Either way, the House voted to pass a bill that would ban breed-specific legislation at the municipal or county levels.
The vote was 48-14, despite some Democrats saying it would not hold up in court and saying it would take power away from local governments.
“I don’t believe it belongs at the state-level,” Rep. Eliseo Alcon, D-Milan, a former Cibola County judge, said. “This battle that you’re bringing to the legislature has to be done at the municipal and the county level, but not at the state level.”
Rep. Moe Maestas, D-Albuquerque, said that there are some differences between different breeds of dogs.
“Some dog bites aren’t going to do a lot of damage, some dog bites are going to kill a child or an old person,” Maestas said.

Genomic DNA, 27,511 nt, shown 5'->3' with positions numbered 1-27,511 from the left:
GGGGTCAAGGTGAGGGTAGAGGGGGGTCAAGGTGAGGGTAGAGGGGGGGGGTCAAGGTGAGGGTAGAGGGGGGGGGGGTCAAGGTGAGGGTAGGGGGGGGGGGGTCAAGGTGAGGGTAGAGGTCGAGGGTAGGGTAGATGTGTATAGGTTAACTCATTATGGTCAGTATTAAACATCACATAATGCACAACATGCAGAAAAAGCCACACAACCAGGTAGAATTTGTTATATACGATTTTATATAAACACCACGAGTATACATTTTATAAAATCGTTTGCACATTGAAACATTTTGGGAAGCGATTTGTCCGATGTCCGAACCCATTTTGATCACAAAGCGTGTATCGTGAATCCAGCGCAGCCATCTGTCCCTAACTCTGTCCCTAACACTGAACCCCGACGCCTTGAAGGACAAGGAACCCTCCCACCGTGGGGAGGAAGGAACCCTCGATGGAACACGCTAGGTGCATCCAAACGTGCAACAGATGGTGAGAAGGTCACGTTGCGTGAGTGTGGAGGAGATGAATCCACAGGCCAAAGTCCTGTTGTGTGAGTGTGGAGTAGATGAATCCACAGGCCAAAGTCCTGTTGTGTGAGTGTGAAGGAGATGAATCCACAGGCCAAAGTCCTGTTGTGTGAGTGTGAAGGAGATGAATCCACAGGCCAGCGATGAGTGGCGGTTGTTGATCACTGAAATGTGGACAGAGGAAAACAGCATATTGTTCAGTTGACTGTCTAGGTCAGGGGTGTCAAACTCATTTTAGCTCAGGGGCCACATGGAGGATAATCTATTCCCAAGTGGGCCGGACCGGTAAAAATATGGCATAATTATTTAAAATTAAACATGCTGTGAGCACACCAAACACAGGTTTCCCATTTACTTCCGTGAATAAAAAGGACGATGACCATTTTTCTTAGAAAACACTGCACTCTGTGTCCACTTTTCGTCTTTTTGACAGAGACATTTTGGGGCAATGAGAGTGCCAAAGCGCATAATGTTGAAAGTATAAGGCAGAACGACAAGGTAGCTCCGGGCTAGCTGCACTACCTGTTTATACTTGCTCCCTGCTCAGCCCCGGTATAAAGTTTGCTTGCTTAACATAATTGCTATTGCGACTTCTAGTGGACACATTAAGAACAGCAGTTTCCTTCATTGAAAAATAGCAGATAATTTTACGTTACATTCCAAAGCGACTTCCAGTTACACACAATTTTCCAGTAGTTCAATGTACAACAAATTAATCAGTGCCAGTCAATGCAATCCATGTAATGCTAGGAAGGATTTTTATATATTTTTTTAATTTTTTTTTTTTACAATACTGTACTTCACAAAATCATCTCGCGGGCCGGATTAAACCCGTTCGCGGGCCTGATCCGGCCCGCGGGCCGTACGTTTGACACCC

Rep. Yvette Herrell, R-Alamogordo, introduced the legislation and said that as of now, only two municipalities have breed-specific legislation. Those are Tijeras and Elephant Butte.
Rep. Dennis Roch, R-Texico, was one of the legislators who rose to support the legislation and argued such laws were like banning red cards because they were involved in more accidents.
“The dog’s behavior may only be the result of an owner who trained a dog to behave in a certain way,” Roch said.
The bill now heads to the Senate for consideration.